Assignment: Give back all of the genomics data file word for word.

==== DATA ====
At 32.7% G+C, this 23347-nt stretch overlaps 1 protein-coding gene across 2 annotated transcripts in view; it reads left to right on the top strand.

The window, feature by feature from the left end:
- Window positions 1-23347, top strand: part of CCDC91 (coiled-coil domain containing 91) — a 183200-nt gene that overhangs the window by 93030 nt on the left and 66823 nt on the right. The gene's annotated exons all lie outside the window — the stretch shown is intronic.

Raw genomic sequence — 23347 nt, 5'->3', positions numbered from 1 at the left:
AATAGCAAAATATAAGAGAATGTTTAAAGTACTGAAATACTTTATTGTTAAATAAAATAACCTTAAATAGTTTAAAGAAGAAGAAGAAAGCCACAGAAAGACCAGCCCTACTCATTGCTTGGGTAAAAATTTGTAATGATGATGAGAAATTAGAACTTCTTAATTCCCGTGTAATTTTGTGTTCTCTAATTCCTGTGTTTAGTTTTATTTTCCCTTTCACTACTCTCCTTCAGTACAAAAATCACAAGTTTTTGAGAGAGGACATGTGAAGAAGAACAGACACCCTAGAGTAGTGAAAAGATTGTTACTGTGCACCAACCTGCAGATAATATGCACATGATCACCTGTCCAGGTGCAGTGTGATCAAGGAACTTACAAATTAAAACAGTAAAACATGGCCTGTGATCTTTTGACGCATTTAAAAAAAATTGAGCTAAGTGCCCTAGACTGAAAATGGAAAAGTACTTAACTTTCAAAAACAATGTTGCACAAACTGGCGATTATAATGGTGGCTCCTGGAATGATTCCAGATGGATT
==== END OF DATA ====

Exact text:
At 32.7% G+C, this 23347-nt stretch overlaps 1 protein-coding gene across 2 annotated transcripts in view; it reads left to right on the top strand.

The window, feature by feature from the left end:
- Window positions 1-23347, top strand: part of CCDC91 (coiled-coil domain containing 91) — a 183200-nt gene that overhangs the window by 93030 nt on the left and 66823 nt on the right. The gene's annotated exons all lie outside the window — the stretch shown is intronic.

Raw genomic sequence — 23347 nt, 5'->3', positions numbered from 1 at the left:
AATAGCAAAATATAAGAGAATGTTTAAAGTACTGAAATACTTTATTGTTAAATAAAATAACCTTAAATAGTTTAAAGAAGAAGAAGAAAGCCACAGAAAGACCAGCCCTACTCATTGCTTGGGTAAAAATTTGTAATGATGATGAGAAATTAGAACTTCTTAATTCCCGTGTAATTTTGTGTTCTCTAATTCCTGTGTTTAGTTTTATTTTCCCTTTCACTACTCTCCTTCAGTACAAAAATCACAAGTTTTTGAGAGAGGACATGTGAAGAAGAACAGACACCCTAGAGTAGTGAAAAGATTGTTACTGTGCACCAACCTGCAGATAATATGCACATGATCACCTGTCCAGGTGCAGTGTGATCAAGGAACTTACAAATTAAAACAGTAAAACATGGCCTGTGATCTTTTGACGCATTTAAAAAAAATTGAGCTAAGTGCCCTAGACTGAAAATGGAAAAGTACTTAACTTTCAAAAACAATGTTGCACAAACTGGCGATTATAATGGTGGCTCCTGGAATGATTCCAGATGGATT